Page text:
Policy & Politics, 41(1) pp 101-121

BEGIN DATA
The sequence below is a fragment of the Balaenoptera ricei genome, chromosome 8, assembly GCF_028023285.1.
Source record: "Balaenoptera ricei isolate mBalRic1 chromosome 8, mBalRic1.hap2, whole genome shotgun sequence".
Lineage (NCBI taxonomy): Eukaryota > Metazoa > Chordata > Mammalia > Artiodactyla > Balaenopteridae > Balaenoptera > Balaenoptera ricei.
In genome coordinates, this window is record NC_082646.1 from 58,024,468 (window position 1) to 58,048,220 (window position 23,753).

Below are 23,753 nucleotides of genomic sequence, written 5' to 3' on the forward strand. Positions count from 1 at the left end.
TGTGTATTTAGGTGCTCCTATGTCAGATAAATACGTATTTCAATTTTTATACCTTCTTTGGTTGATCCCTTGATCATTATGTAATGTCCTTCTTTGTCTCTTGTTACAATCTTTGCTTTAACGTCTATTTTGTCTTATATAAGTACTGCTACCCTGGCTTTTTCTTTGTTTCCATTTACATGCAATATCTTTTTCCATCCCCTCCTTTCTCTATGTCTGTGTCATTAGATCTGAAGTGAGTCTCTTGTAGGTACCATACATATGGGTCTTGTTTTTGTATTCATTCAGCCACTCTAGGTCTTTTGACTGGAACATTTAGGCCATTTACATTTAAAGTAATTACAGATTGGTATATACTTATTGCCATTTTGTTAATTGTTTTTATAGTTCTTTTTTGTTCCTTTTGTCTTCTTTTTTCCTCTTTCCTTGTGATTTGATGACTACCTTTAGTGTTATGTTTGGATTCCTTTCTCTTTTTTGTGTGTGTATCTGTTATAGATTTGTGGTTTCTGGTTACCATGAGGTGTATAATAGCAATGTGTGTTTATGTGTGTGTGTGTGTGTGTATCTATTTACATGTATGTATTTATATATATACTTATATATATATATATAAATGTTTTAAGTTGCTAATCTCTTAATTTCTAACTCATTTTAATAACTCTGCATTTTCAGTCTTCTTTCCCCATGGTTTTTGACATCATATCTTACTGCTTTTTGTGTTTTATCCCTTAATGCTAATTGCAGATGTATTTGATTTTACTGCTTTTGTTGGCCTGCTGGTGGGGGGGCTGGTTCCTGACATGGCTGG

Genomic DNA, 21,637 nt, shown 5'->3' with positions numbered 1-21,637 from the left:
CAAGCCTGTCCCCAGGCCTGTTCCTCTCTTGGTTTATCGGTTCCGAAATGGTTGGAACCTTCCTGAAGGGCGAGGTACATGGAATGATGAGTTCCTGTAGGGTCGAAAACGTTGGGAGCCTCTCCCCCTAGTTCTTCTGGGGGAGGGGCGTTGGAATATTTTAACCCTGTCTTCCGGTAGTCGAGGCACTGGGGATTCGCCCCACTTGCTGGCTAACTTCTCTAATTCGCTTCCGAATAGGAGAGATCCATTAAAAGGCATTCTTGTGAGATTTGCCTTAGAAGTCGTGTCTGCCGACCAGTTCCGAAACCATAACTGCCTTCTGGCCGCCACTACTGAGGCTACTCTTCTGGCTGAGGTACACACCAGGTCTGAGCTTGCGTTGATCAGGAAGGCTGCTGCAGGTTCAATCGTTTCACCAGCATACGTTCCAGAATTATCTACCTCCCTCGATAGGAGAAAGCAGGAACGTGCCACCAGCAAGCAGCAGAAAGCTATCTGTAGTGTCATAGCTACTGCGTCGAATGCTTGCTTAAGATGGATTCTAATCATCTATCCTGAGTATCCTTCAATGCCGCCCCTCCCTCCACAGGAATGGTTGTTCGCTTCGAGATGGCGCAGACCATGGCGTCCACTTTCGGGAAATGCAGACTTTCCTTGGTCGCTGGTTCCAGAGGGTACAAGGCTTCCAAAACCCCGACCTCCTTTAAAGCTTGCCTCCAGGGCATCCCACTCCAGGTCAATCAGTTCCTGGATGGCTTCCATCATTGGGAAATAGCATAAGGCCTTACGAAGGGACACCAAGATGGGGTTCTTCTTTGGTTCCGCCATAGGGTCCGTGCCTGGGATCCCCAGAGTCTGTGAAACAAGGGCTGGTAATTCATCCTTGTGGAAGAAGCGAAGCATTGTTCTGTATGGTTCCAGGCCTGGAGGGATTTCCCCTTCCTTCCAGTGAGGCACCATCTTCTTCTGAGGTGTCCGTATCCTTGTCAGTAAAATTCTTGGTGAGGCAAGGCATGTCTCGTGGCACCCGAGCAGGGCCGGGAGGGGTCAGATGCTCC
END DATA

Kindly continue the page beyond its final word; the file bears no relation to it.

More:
This article explores the substantive representation of lesbian, gay, bisexual and transgender (LGBT) people in party manifestos in general elections and regional elections in the United Kingdom, 1945–2011. The findings show that while there is some evidence of progress, there is also significant variation in the attention that parties afford to LGBT issues, and a general failure to fully apply international principles and mainstreaming theory in election programmes. It is argued that an ‘asymmetrical electoral bargain’ applies: parties increasingly court LGBT voters yet often do so in a reductive and limited manner. This suggests that elements of institutionally homophobic practice endure in contemporary electoral politics.